With the painting’s gilded background and extreme richness of detail in the Virgin’s crown, her richly adorned mantle, and the variegated marble of her throne, Crivelli suspends the figures in an abstract and timeless dimension that clearly differentiates itself from the viewer’s reality. These particular visual elements of the work appear to both its Renaissance and contemporary viewers as divergent from the typical religious scenes created by artists in this period, thus making Crivelli one of the most intriguing painters of Northern Italy in the fifteenth century. 

Astarita Collection: Thirty-three Figurative Vases

The project entails the restoration of 33 figurative vases of Athenian production, all exhibited in the E – F – H – I display cases in the room dedicated to the Astarita Collection. The Astarita Collection began in 1913 thanks to the work of expert connoisseur Mario Astarita. In 1967, Astarita gifted his massed collection to Pope Paul VI for the Vatican Museums. The collection is comprised mainly of Attic pottery, ceramics of Corinthian, Eastern-Greek, Laconian, and Euboean manufacture, and many Etruscan pieces.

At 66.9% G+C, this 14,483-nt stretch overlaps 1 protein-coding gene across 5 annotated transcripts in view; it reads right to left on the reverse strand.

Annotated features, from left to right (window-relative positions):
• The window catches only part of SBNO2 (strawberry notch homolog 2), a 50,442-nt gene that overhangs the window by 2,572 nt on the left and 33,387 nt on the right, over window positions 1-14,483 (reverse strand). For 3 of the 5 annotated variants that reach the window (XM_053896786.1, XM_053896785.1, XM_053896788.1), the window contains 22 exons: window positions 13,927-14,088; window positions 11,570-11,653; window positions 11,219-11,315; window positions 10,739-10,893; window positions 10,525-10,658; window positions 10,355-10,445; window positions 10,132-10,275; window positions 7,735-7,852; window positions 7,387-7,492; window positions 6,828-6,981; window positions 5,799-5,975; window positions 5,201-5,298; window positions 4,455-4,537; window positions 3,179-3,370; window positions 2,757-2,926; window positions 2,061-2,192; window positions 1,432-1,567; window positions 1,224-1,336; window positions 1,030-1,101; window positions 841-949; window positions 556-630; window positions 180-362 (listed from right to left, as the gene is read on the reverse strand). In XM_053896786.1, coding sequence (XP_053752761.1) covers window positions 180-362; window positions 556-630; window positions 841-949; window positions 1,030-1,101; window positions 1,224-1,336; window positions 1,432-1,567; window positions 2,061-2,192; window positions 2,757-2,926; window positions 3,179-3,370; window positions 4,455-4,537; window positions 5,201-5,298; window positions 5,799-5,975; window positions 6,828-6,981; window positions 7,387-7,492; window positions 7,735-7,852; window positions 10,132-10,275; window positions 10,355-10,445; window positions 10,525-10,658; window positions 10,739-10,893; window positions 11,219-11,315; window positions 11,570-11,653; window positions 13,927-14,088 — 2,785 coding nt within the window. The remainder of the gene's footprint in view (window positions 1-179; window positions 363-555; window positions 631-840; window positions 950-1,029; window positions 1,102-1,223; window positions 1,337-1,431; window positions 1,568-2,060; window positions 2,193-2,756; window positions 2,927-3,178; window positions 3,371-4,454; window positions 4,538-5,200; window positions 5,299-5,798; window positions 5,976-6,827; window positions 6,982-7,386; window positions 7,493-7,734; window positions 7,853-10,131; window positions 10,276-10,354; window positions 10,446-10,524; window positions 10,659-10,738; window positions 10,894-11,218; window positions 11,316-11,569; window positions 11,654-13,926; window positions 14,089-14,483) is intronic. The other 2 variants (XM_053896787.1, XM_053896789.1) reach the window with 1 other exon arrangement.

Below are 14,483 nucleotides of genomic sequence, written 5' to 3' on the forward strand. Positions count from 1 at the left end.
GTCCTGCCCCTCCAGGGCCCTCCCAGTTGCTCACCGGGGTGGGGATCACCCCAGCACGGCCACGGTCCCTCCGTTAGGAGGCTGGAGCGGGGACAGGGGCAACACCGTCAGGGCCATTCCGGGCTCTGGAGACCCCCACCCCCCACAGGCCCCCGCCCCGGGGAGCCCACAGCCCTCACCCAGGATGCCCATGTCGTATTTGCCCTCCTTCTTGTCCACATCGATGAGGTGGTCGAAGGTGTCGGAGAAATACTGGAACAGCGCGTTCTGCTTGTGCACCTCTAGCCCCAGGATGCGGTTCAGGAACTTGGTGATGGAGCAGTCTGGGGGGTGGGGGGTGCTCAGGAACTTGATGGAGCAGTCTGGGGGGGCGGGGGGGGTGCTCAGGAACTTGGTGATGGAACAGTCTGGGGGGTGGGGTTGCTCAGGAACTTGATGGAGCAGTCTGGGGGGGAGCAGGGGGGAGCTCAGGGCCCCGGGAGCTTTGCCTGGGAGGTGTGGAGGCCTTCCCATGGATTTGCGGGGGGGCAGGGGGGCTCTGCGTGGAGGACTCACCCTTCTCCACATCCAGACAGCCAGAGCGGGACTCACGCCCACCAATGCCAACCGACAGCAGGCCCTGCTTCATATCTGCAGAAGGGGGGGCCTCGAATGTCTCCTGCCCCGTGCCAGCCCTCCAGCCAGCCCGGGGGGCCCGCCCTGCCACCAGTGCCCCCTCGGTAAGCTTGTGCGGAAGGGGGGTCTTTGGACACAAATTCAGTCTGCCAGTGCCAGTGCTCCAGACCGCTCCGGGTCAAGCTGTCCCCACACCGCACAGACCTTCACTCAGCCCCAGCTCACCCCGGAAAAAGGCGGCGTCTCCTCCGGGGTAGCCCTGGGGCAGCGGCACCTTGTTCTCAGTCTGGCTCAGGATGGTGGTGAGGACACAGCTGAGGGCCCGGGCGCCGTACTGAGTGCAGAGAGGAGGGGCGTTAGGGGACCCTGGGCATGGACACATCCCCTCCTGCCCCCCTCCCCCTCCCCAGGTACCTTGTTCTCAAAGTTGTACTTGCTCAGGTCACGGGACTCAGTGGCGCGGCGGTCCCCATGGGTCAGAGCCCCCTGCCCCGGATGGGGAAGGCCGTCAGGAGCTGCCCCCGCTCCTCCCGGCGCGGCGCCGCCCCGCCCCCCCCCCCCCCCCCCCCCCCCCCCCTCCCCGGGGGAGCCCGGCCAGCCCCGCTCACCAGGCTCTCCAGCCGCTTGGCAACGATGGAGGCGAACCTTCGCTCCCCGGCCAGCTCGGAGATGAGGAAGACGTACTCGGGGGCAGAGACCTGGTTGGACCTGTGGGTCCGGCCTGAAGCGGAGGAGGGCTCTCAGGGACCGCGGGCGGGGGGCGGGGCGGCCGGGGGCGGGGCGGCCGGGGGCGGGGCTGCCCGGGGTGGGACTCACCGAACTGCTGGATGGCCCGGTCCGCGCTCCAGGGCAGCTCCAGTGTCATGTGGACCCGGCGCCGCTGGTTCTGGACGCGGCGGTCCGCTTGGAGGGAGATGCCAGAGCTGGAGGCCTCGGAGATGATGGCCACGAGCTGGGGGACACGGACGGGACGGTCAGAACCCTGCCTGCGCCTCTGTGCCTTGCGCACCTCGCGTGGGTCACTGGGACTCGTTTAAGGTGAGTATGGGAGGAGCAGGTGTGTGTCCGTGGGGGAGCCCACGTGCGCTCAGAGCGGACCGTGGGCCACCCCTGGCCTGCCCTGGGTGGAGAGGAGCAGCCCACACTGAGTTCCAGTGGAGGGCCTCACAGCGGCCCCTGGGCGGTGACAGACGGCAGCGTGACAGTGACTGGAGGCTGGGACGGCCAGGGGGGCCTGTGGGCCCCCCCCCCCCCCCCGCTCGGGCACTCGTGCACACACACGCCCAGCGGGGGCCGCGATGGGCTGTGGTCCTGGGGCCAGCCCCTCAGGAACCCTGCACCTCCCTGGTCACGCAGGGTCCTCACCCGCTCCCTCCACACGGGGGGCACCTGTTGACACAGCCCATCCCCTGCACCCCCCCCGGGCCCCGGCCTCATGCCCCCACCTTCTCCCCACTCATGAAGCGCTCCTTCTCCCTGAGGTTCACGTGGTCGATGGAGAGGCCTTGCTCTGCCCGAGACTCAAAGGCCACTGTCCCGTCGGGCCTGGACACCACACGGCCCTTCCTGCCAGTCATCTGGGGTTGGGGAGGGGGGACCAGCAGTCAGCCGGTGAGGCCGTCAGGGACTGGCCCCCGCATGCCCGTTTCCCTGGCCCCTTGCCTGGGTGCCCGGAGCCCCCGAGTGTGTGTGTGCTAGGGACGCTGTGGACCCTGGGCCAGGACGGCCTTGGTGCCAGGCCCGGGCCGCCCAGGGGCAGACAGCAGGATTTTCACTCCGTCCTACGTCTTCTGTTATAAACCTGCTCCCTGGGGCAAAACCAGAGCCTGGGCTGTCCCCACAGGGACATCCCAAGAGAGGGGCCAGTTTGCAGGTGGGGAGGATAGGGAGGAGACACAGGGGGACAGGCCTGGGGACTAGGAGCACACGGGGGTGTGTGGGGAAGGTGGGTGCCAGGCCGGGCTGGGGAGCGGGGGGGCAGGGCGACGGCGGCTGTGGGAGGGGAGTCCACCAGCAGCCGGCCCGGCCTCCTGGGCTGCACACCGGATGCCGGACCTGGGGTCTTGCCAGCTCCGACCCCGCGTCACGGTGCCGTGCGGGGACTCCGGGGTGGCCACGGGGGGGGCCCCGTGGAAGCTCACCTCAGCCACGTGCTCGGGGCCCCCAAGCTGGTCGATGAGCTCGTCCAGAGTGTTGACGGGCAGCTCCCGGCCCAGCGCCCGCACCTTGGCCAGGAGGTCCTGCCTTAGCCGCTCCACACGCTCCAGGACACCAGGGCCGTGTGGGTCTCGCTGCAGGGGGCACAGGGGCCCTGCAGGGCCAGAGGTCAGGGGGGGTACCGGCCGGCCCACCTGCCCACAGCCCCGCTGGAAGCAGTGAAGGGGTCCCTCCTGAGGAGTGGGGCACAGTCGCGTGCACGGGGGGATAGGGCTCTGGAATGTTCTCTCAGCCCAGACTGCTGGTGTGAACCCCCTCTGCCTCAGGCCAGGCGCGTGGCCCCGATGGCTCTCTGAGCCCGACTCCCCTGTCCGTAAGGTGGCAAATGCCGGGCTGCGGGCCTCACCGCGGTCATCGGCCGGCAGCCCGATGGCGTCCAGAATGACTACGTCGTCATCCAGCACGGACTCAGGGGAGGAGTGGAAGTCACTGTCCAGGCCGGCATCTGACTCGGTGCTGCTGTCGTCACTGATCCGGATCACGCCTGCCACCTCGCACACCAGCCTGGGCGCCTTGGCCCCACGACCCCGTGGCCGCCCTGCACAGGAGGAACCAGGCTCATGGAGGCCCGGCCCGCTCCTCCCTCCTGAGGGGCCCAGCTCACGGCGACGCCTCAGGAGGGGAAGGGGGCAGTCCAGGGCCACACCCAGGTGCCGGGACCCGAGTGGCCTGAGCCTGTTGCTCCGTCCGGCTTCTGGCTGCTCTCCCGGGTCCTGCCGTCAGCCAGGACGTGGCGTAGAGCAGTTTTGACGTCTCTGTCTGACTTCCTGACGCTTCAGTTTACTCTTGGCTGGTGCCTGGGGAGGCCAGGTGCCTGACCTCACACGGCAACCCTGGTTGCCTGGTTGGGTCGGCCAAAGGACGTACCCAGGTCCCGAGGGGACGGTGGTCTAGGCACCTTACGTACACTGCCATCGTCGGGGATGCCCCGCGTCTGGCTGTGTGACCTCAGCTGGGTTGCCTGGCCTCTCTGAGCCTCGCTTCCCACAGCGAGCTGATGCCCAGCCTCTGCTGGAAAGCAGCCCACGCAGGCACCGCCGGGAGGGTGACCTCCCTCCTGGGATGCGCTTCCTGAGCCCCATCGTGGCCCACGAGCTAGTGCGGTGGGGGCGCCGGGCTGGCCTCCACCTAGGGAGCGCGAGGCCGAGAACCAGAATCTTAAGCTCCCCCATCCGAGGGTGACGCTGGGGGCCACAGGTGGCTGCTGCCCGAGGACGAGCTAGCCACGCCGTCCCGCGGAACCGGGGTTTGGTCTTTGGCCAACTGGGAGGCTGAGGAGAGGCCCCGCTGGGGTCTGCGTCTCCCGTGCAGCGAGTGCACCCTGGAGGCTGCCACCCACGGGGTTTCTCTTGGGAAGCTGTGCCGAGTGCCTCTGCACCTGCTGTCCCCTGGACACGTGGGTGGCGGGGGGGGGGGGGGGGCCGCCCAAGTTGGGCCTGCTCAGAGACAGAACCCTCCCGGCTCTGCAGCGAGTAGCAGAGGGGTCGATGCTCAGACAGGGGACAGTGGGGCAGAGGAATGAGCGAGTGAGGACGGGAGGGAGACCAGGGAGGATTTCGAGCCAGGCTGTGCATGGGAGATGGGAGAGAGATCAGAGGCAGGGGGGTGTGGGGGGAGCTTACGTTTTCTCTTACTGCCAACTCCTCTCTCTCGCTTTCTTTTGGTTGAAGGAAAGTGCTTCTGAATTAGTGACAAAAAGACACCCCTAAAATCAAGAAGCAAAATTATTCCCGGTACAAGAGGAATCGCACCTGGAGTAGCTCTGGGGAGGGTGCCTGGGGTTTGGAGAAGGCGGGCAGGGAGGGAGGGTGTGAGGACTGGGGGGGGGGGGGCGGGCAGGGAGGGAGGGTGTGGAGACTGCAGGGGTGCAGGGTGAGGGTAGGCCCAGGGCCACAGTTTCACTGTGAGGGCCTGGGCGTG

The vases included in this project are a review of the masters who originated the red-figure technique. This includes the example of Oltos, a pioneer who, on the same vessel, experimented with both the innovative red-figure and the more traditional black-figure technique around 520 B.C. He integrated mythological representations of the Centaurs (black figures) and the Amazons (red figures), as well as images of men in the gymnasium practicing discus throwing, and a military bugler. 

The painting on this selection of vases illustrates the transition of Greek figural representation from the Archaic to the Early and High Classical styles. Beyond their stylistic aspects, these objects express various facets of Greek life and culture. The viewer finds themselves in both the worlds of mythology, with the scene of Dionysius’s solemn procession by the Group of Vienna 1104 (450-440 B.C.), and of daily life, with the rare depiction of a young man reading by the Eucharides Painter (ca. 490 B.C.), and that of a symposium by the Painter of Tarquinia (460-450 B.C.).